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Ed Miliband’s 100 days – and the first Ed Balls Budget

There will be tax rises to suit every taste. But the people he’s expecting to pay will probably just leave

11 April 2015

9:00 AM

11 April 2015

9:00 AM

Here’s what to expect

52p top rate of tax

Ed Balls won’t be looking for money when he says the ‘additional’ top rate of tax will go back up — there’s no evidence it will raise any. Top-band income tax will be 50p, which added to the extra 2p National Insurance would give Britain an effective top tax rate of 52 per cent. If it’s a temporary measure, as Balls has hinted, one-percenters will defer bonuses and disappear from the statistics (a problem, when they pay £1 in every £4 of income tax). If it’s permanent, they may scarper. If Balls really wanted to raise money from the rich he’d cut the 45p rate. But what he’s really after is banking public support by banker-bashing.

Corporation tax

In his first Budget, Ed Balls would raise corporation tax by 1 per cent to 21 per cent, the first increase since 1973. And that might just be the start. Any rise could mean less employment and lower pay: the CPS estimates that putting the rate up could cost 96,400 jobs in the next Parliament. The coalition has been cutting corporation tax and employment has risen by 1.9 million.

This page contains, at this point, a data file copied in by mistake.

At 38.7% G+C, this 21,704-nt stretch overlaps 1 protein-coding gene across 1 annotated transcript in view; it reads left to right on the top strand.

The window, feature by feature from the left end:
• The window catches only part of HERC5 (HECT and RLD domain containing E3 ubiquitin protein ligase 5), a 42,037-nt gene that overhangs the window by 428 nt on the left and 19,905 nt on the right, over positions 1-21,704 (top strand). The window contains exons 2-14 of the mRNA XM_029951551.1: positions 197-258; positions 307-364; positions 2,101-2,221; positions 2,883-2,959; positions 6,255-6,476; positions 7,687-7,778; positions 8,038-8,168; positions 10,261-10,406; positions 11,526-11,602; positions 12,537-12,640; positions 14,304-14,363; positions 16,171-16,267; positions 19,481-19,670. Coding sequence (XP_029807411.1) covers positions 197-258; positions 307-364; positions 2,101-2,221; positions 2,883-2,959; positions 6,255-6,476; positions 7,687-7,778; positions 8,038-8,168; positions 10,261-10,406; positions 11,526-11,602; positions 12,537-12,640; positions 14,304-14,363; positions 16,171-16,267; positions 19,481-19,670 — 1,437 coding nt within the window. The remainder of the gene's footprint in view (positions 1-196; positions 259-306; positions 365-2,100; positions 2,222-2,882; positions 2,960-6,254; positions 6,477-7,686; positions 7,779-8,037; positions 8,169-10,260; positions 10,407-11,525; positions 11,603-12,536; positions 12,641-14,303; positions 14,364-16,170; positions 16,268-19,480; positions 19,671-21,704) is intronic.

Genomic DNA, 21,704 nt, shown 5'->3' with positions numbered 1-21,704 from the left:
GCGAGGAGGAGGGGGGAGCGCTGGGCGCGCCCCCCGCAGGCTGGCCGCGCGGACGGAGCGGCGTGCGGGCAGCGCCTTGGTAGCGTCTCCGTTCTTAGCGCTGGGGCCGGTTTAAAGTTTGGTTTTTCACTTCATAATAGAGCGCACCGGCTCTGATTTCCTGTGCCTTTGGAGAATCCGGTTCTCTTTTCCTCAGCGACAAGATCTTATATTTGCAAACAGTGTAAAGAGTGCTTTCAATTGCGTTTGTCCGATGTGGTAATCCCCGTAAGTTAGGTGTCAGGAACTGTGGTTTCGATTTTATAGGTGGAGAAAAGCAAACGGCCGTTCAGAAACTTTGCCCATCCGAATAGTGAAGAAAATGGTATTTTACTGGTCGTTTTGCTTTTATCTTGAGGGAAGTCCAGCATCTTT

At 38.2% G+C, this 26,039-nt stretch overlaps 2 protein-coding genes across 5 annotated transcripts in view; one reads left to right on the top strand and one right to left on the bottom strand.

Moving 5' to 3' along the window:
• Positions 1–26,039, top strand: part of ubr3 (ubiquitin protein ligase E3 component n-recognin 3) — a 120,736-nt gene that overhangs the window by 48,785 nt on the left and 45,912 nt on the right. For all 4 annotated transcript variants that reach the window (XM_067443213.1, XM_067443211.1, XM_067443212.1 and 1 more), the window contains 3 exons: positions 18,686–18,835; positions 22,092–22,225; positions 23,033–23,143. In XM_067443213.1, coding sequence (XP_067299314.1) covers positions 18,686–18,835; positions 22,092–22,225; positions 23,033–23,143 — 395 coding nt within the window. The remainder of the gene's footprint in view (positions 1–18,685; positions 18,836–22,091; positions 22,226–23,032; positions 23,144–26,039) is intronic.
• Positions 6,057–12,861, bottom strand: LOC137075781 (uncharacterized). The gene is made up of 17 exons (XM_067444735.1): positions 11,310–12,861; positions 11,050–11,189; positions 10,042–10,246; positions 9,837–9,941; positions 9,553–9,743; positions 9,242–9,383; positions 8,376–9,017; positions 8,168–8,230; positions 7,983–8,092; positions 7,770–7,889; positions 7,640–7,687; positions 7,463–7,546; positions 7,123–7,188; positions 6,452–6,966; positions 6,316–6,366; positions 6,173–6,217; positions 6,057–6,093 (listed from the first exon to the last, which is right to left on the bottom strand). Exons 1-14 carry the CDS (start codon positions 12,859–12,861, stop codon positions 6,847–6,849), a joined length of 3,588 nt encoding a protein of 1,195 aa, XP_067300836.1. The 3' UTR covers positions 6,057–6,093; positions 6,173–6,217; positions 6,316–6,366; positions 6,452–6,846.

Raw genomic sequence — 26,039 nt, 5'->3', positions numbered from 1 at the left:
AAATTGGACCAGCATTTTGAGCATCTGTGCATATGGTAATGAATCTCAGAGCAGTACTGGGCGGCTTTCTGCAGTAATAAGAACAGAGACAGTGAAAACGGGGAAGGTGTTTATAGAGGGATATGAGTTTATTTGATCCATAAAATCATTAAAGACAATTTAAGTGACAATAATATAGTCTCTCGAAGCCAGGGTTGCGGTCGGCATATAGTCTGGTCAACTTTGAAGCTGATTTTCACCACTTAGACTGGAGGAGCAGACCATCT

Mansion tax

If you enjoy council tax and stamp duty, you’ll love this. Labour’s mansion tax will be like a council super-tax on homes worth more than £2 million. Ed Balls says that houses worth over £2 million will pay £3,000 a year, amd won’t be drawn on higher bands. But he wants £1.2 billion a year out of around 100,000 homes — meaning an average charge of £12,000. One of those paying will be Ed Miliband, unless he sells his house; it will be little comfort to Cameron and Clegg that they just miss out.

Fewer new schools, less choice

No new schools could open in areas with ‘spare capacity’ (i.e., places to fill in bad schools). This means less parental choice, especially in poorer areas where demand for new schools is highest.

NHS reform put into deep freeze

Tony Blair wanted to let NHS patients opt for private hospitals: why should only the rich get Bupa? Miliband has signalled that this is heresy: expect it to be reversed.

A government-created high street bank

If you thought bankers were terrible, wait until you see the government have a go at their jobs.

10p tax rate

It took Gordon Brown eight years to correct his mistake in introducing a 10p starting rate of tax. Labour wants to make it again, using money from scrapping the married couples’ tax allowance. It needlessly complicates the system. Why not just raise the personal allowance?

Energy price ‘freeze’

Expect fuel companies to put up their prices, to ensure this comes at a higher level.

Bank bonus tax

Ed Balls would sting banks with a one-off 50 per cent levy on discretionary bonuses to employees — who will then be taxed on the bonuses too. The tax will include ‘allowances’ — the loophole banks use to sidestep EU limits on bonuses. Banks and bankers will have to find another way to keep their money — perhaps by leaving the UK.

Non-dom status abolished

Ed Balls himself was opposed to this one as recently as January. ‘If you abolish the whole status, then probably it ends up costing Britain money,’ he said. Then, he rightly feared a flight of talent. Now, he doesn’t seem to care.


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